What is dengue fever?
Dengue is a virus transmitted by mosquitos.
There are four types of dengue fever, but an infected person only gains immunity to the one they recover from. Meaning, it's possible to contract dengue four times.
Generally, symptoms include muscle, joint and bone pain, nausea, vomiting, eye pain, rashes, and headaches.
Most people recover in a week, but effects can last much longer.
Dengue fever can be lifethreatening and medical attention should be sought.
My dengue fever experience
I was on the island of Koh Phangan when I fell ill with dengue fever.
It was mid-2020, I was locked down in Thailand with my girlfriend, Ashley, due to the COVID19 pandemic.
Right before dengue crept in to kick my butt, I'd had two wisdom teeth surgically removed, so we chalked the sickness off to my recovery.
I quickly developed a high fever of 104 F (40 C) and aches that replaced quiet nights with painful bellows.
I've never ached the way I ached with dengue fever.
The wisdom teeth surgery was still throwing us off. It had been a nasty surgery and left my face numb with nerve damage. Could this amount of pain really be from the surgery?
I developed dizziness, no appetite, and restlessness. It was the sickest I'd ever been.
Visiting a doctor in Koh Phangan
Of course, we were amid a pandemic and thoughts turned to COVID.
I lunged myself onto the on the back of our motorbike and Ashley weaved my weak body through our little paradise. But in my state, everything about paradise hurt.
We arrived at First Western hospital.
I didn't stand a chance of entering the hospital with my COVID-like symptoms. Instead, I was placed in a small boxed room outside, where my blood was tested.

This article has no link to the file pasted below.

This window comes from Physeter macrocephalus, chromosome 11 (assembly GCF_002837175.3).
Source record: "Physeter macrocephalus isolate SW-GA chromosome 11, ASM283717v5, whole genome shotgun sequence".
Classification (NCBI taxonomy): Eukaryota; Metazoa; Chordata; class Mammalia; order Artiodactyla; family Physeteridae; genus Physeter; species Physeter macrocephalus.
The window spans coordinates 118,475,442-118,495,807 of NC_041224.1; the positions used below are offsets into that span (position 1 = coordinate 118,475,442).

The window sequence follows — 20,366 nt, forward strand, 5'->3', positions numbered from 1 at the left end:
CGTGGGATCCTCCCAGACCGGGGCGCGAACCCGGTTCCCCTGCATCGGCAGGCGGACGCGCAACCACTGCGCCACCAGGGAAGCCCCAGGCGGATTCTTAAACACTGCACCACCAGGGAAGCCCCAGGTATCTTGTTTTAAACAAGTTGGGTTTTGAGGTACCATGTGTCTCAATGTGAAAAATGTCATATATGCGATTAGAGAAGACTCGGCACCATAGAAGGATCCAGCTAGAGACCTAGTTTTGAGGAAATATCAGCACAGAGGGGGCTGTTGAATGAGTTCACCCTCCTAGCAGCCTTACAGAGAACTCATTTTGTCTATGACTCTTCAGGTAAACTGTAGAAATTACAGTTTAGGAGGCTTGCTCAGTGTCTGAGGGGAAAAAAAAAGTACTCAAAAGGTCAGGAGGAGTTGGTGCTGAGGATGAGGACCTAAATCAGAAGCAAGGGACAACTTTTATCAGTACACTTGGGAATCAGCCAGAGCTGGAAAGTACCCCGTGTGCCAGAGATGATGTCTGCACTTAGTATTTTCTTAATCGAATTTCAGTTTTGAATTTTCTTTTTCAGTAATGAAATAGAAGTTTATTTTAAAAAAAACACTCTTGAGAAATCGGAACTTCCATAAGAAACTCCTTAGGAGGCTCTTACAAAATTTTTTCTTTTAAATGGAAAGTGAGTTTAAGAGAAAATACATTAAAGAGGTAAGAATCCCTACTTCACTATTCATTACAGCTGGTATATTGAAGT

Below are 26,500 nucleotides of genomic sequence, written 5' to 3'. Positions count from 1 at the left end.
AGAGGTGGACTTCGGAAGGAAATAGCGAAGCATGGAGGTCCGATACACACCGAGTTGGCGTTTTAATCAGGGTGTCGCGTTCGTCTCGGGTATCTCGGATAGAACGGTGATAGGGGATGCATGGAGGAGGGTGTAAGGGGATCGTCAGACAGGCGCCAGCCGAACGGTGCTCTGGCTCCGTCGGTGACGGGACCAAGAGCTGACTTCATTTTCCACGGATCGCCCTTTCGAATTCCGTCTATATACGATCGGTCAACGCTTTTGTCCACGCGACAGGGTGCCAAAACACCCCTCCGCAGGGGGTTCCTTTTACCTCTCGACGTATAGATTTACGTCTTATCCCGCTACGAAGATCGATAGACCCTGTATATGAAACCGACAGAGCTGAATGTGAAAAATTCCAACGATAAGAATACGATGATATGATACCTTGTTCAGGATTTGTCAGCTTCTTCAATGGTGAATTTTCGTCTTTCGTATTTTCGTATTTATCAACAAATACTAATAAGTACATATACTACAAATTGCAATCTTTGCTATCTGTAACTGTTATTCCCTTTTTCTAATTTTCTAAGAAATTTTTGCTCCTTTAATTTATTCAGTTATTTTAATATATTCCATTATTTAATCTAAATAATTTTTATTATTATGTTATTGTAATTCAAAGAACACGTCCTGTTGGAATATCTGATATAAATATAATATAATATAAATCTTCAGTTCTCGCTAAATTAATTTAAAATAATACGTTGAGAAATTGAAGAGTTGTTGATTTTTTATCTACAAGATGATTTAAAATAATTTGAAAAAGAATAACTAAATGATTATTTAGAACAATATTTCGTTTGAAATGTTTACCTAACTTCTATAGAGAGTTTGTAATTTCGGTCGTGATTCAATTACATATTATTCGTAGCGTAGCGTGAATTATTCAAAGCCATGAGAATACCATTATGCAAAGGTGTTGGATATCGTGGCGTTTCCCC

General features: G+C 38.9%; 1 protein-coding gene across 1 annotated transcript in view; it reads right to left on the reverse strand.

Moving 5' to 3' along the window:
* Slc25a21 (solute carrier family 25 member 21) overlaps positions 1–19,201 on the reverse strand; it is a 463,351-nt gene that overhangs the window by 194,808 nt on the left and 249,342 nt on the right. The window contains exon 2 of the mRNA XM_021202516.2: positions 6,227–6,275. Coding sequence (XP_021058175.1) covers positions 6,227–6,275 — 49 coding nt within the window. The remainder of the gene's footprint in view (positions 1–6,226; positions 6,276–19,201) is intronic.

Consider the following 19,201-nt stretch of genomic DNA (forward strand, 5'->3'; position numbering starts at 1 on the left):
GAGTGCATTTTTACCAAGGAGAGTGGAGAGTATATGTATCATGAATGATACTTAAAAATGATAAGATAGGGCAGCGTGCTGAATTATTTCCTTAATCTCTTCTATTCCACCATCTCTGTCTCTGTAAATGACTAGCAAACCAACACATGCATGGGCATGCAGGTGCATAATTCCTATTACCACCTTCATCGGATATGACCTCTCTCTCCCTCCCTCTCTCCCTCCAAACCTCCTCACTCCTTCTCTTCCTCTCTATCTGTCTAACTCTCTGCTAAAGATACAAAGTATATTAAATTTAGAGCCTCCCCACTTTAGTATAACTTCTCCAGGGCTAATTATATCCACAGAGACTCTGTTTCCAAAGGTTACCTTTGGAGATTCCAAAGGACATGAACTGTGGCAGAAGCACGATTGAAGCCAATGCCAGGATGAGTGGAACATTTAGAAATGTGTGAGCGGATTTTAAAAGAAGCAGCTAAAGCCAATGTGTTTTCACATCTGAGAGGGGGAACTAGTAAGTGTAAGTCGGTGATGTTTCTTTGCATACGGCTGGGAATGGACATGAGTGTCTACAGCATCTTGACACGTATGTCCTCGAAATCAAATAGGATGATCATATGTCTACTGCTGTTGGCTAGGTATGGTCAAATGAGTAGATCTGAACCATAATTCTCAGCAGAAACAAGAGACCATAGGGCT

An hour later, I was confirmed positive for dengue.
There was nothing the hospital could do for me except monitor me and ensure my fluids were up. It was recommended I stay overnight but is was 30,000 baht ($1000 USD) a night. My travel insurance had expired, and I didn't have the funds to cover that kind of expense simply for monitoring.
Instead, I returned each morning for platelet count. When platelets increase, it's a sure sign you're on your way to recovery.
Four days of platelet drops, one rash, and $600 later, my platelets finally started to increase and I no longer needed the hospital visits.
Hospitals in Koh Phangan
One mistake I made while ill with dengue was going to a private hospital. Government hospitals are far more affordable. However, if you have travel insurance you'll be covered for private. I recommend World Nomads for the best coverage for travelers and digital nomads.
Hospitals in Koh Phangan:
Located: Outside Thong Sala
Located: Thong Sala
Located: Baan Tai
Phangan International Hospital
Located: Baan Tai
If you believe you have dengue you should contact a medical person or facility to get a professional opinion.
Dengue is extremely common in Thailand, but should be taken very seriously.